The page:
In Jewish prayer there are some liturgical tunes known as “Mi-Sinai tunes.” Not that they are literally from Mt. Sinai, but the terminology expresses their authenticity. As the Congregation Emunath Israel website explains about the history of chazzanut (Jewish cantorial singing):
The Maharil was the Posek (Halachic authority) for the largest Jewish communities of the day – Worms, Speyer, Mayence, Regensberg, etc. He was upset at the “foreign” elements intruding in the melody of tefillah, and he set out to determine which versions were the true ones (Mi-Sinai or Scarbova). He was able to do that because of the Crusades that brought Jews from all over Europe to seek safety in the Rhineland. He examined the different musical strains, and determined which were authentic. His P’sak (Halachic ruling) – that “Ein L’Shanos” – one may not change the musical Nusach of a community, is standardized as Halacha by the Shulchan Aruch (Orach Chaim 619). You can, of course, see that in the Mishneh Brura as well. He was also responsible for standardizing Nusach Ashkenaz in the form that our Siddur takes…
Well, at the Jewish Theological Seminary’s Davidson School of Jewish Education (my alma mater), there is now a monthly prayer group that incorporates tunes that are not “Mi-Sinai” but more likely “Mi-Woodstock.” The JTA reports that this prayer group is “part guided meditation, part sing-along, part traditional prayer and part dorm-room musical jam that includes instruments ranging from guitars to didgeridos.”
My feeling is that this is what the Davidson School is all about: Jewish educators praying together, experimenting with tefillah, and finding the spiritual nexus between the Jewish liturgy (psalms, blessings, etc.) and popular music (Bob Dylan, Bob Marley, etc.). For those who would object to the use of musical instruments on Shabbat, rest assured that this “Jam Davening” takes place during the week.
My teacher Rabbi Danny Nevins (right), who is the new dean of the JTS Rabbinical School, is a great drummer who has been hosting drum circles in his office for rabbinical students at the Seminary. The fusion of jamming and davening will bring more passion to JTS and by extension to Conservative synagogues. As evidenced by the popular Congregation B’nai Jeshurun (B.J.) synagogue on the Upper West Side of Manhattan, lively music during prayer draws crowds and helps bring people closer to God.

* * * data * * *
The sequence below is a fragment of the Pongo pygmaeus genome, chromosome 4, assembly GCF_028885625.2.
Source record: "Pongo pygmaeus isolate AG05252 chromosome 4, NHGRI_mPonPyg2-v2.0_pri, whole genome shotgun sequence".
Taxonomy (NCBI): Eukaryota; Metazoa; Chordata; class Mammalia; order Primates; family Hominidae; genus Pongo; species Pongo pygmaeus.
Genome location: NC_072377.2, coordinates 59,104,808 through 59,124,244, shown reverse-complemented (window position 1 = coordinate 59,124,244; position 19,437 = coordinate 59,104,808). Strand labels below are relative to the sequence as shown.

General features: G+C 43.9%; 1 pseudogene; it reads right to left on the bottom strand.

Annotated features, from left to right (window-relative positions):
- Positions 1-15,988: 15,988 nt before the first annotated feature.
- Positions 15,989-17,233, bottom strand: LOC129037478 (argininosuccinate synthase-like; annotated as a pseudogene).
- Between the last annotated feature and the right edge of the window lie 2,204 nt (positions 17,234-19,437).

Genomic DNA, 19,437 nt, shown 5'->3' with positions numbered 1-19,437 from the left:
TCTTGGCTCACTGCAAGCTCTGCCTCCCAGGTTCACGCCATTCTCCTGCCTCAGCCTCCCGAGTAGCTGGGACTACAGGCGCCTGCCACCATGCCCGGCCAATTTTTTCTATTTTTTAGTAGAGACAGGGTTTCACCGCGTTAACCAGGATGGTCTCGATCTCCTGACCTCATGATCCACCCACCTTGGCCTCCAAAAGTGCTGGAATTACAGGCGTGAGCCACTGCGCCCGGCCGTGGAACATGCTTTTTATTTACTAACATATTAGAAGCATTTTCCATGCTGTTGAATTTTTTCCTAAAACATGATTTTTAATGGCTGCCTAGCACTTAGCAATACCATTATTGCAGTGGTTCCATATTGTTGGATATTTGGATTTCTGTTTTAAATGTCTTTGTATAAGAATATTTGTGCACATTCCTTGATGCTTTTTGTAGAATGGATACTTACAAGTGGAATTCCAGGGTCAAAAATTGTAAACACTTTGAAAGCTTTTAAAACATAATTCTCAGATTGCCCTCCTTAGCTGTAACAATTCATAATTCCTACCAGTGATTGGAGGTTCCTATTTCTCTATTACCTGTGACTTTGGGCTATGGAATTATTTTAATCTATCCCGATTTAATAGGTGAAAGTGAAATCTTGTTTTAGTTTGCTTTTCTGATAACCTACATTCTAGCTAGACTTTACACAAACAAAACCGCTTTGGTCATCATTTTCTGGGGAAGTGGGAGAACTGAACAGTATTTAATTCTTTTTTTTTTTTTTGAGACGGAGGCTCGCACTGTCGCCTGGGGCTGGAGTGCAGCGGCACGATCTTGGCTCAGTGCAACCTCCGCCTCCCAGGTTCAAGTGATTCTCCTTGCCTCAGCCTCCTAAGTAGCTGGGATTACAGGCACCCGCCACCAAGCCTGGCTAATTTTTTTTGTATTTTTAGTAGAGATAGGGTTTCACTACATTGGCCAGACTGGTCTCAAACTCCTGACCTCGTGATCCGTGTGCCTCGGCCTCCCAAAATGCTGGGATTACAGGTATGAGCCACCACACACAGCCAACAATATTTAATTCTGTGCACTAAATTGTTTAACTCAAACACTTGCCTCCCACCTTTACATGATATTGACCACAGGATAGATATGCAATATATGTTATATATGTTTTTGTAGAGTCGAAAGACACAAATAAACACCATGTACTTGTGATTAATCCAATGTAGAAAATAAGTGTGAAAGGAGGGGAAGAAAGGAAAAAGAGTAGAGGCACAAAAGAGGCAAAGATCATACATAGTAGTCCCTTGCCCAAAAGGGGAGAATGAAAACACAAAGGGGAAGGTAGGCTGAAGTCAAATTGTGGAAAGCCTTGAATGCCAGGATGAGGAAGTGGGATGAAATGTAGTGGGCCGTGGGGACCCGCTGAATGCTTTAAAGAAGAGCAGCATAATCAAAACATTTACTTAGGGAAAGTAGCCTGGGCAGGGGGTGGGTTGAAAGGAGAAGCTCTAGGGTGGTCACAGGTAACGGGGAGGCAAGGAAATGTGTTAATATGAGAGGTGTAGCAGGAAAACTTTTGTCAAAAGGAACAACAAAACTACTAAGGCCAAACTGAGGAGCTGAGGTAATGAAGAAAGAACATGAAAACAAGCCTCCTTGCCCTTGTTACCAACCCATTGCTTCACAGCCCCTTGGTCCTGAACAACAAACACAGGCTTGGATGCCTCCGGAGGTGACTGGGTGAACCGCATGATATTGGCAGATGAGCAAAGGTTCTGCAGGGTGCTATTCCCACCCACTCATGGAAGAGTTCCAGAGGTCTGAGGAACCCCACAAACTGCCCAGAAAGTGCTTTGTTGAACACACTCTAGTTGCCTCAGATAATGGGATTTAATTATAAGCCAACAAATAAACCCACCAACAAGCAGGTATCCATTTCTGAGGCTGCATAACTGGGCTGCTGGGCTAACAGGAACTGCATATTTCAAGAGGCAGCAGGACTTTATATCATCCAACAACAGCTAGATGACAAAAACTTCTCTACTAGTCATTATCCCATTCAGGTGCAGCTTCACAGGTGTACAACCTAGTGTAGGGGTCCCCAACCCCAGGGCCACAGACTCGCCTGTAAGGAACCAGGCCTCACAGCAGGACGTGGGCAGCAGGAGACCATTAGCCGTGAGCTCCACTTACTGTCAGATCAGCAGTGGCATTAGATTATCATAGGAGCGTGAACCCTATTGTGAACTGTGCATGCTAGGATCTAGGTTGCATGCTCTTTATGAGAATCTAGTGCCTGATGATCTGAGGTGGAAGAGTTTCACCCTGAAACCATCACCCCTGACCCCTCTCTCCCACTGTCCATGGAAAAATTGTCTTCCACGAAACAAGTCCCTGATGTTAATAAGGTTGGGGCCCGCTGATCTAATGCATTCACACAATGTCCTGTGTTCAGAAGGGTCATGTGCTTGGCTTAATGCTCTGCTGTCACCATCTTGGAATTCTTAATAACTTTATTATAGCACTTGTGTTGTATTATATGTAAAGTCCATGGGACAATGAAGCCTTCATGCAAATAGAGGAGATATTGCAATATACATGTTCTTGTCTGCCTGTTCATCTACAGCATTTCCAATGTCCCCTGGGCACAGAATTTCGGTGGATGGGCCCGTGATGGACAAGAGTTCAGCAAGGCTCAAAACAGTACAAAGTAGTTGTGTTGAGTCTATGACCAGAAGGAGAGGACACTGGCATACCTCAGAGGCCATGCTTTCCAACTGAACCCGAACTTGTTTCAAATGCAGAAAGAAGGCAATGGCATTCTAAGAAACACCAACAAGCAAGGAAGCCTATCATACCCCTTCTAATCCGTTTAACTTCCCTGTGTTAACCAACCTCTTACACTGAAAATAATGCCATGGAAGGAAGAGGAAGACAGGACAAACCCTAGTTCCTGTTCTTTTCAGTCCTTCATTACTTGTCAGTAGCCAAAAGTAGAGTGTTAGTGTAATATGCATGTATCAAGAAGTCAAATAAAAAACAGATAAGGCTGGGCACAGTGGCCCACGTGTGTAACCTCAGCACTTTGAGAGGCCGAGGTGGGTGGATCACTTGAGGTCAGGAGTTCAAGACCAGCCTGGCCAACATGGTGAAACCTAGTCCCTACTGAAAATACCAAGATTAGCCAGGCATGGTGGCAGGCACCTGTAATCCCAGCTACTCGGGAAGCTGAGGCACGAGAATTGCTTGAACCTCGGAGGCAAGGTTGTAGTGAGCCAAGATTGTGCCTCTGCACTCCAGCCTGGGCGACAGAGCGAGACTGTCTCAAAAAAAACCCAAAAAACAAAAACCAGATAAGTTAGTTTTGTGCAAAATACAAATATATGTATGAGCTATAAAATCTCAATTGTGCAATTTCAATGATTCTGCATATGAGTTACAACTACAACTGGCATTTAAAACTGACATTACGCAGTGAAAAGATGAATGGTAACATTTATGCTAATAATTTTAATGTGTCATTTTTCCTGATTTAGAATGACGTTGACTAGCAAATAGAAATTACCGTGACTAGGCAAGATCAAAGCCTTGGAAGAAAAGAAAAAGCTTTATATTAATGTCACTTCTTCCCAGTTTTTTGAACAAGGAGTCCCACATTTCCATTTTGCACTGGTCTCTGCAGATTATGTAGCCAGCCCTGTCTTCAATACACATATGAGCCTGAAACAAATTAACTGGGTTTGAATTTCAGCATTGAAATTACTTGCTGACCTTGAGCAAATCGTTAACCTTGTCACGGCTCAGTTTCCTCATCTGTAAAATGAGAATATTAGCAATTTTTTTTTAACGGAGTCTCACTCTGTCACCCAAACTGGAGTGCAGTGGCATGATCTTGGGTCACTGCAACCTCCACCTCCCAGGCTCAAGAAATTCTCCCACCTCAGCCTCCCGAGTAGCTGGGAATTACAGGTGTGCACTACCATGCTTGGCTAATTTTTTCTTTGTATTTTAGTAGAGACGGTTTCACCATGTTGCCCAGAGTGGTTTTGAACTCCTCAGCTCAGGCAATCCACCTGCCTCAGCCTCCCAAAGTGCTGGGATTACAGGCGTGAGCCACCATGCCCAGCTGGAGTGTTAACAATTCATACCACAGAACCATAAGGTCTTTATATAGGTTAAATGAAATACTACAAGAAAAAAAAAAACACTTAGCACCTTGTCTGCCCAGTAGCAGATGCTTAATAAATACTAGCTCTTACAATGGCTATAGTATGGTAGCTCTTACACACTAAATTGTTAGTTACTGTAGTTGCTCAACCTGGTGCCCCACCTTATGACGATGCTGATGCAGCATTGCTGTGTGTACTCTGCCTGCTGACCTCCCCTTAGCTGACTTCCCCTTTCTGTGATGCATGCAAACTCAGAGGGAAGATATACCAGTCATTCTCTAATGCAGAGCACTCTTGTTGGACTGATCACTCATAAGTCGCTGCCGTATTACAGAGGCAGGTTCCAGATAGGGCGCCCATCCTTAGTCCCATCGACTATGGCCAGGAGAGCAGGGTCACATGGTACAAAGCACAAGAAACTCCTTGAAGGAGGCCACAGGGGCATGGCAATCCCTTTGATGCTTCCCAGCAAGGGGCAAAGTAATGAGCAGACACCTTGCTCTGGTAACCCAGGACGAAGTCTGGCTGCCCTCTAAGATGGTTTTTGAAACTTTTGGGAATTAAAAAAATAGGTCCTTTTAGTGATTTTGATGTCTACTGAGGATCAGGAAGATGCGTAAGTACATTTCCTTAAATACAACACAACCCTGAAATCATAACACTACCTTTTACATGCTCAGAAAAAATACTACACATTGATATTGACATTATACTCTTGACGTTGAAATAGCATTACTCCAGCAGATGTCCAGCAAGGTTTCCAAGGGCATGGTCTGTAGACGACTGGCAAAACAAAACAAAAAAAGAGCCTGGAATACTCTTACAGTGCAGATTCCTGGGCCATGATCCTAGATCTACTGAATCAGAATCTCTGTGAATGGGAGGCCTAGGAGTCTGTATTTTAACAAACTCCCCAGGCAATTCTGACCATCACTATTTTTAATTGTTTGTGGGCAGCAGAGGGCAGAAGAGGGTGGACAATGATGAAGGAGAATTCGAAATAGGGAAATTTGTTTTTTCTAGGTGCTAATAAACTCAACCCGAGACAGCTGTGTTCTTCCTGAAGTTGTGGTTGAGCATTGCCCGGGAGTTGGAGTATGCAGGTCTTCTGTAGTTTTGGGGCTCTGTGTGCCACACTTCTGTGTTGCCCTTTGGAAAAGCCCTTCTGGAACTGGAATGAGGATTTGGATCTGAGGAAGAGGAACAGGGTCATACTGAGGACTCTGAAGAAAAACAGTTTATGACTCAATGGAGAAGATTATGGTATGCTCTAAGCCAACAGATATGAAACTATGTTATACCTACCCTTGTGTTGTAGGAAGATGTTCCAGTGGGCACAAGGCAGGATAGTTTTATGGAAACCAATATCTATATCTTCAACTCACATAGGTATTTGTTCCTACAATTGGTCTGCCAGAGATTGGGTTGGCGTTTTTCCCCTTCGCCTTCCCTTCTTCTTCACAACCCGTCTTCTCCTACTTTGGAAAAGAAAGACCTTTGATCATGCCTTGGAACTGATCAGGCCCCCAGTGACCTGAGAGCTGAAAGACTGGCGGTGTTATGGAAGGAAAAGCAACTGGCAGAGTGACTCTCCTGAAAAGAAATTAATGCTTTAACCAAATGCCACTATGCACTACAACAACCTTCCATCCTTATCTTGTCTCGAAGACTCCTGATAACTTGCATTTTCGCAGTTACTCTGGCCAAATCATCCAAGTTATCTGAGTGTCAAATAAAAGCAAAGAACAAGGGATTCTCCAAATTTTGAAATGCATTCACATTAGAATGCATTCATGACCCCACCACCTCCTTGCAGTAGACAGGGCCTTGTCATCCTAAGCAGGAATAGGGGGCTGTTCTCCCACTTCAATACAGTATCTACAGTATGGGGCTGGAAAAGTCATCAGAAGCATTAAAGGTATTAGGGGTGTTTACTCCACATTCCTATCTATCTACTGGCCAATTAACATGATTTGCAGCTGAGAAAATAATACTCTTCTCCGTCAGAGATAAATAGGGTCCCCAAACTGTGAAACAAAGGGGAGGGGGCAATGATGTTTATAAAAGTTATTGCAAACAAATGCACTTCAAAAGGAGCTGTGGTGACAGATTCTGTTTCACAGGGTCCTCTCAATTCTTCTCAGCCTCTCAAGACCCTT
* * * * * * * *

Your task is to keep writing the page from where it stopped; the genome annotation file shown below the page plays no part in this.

Jacob Berkman writes in the JTA article:
Jam Davening draws about double the audience of a typical learning minyan, participants say. Now the group is trying to figure out how to bring Jam Davening to a wider audience, first by inviting the broader seminary community into the minyan, then by taking the idea to individual synagogues. This comes at a time when music is rapidly being introduced into Conservative synagogues.
Musical instruments had been excluded from Conservative synagogues on Shabbat partially because of Jewish law and partially as a remembrance of the destruction of the Temple in Jerusalem nearly 2,000 years ago. But starting in the 1950s, the movement allowed Conservative congregations to decide for themselves whether to use instruments.
Now as the movement debates whether Jews should be praying for the rebuilding of the Temple or just Jerusalem — and about whether or not the use of electricity on Shabbat is banned — the use of instruments has also come under “healthy debate,” according to Rabbi Moshe Edelman, the director of the Committee on Congregational Standards for the United Synagogue of Conservative Judaism. Also, members of the Law Committee of the Rabbinical Assembly are working on a paper to address the issue, according to Rabbi Joel Roth, a professor of Talmud and Jewish law and formerly the head of the committee.
What do you think about Jam Davening? Leave your comments below.